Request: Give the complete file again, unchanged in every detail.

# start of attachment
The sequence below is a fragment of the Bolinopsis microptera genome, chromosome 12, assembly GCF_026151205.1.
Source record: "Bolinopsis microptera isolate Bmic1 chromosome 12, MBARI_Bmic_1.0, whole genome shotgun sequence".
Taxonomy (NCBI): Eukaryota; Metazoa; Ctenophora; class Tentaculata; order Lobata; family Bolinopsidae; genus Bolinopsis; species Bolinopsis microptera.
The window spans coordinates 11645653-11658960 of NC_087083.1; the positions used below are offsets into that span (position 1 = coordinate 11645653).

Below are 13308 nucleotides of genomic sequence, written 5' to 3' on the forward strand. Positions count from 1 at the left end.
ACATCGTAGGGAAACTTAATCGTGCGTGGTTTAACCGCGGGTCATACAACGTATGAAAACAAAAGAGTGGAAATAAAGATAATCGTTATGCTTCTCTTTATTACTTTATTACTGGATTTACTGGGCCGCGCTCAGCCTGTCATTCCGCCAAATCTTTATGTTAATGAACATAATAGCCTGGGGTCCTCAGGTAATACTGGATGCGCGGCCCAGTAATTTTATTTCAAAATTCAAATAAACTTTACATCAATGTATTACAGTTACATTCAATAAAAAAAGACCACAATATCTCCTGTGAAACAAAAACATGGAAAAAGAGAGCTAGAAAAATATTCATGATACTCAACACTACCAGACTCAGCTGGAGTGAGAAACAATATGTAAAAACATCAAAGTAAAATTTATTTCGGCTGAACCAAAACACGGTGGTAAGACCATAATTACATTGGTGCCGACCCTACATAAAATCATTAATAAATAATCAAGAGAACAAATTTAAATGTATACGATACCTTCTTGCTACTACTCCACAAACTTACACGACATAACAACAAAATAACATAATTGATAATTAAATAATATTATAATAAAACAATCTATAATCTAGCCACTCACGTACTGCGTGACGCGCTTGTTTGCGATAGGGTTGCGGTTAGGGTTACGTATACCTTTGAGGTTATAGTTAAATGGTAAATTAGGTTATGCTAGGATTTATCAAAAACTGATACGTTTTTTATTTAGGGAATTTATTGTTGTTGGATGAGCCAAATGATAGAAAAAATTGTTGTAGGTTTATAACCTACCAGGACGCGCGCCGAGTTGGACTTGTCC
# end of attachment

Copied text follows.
The sequence below is a fragment of the Bolinopsis microptera genome, chromosome 12, assembly GCF_026151205.1.
Source record: "Bolinopsis microptera isolate Bmic1 chromosome 12, MBARI_Bmic_1.0, whole genome shotgun sequence".
Taxonomy (NCBI): Eukaryota; Metazoa; Ctenophora; class Tentaculata; order Lobata; family Bolinopsidae; genus Bolinopsis; species Bolinopsis microptera.
The window spans coordinates 11645653-11658960 of NC_087083.1; the positions used below are offsets into that span (position 1 = coordinate 11645653).

Below are 13308 nucleotides of genomic sequence, written 5' to 3' on the forward strand. Positions count from 1 at the left end.
ACATCGTAGGGAAACTTAATCGTGCGTGGTTTAACCGCGGGTCATACAACGTATGAAAACAAAAGAGTGGAAATAAAGATAATCGTTATGCTTCTCTTTATTACTTTATTACTGGATTTACTGGGCCGCGCTCAGCCTGTCATTCCGCCAAATCTTTATGTTAATGAACATAATAGCCTGGGGTCCTCAGGTAATACTGGATGCGCGGCCCAGTAATTTTATTTCAAAATTCAAATAAACTTTACATCAATGTATTACAGTTACATTCAATAAAAAAAGACCACAATATCTCCTGTGAAACAAAAACATGGAAAAAGAGAGCTAGAAAAATATTCATGATACTCAACACTACCAGACTCAGCTGGAGTGAGAAACAATATGTAAAAACATCAAAGTAAAATTTATTTCGGCTGAACCAAAACACGGTGGTAAGACCATAATTACATTGGTGCCGACCCTACATAAAATCATTAATAAATAATCAAGAGAACAAATTTAAATGTATACGATACCTTCTTGCTACTACTCCACAAACTTACACGACATAACAACAAAATAACATAATTGATAATTAAATAATATTATAATAAAACAATCTATAATCTAGCCACTCACGTACTGCGTGACGCGCTTGTTTGCGATAGGGTTGCGGTTAGGGTTACGTATACCTTTGAGGTTATAGTTAAATGGTAAATTAGGTTATGCTAGGATTTATCAAAAACTGATACGTTTTTTATTTAGGGAATTTATTGTTGTTGGATGAGCCAAATGATAGAAAAAATTGTTGTAGGTTTATAACCTACCAGGACGCGCGCCGAGTTGGACTTGTCC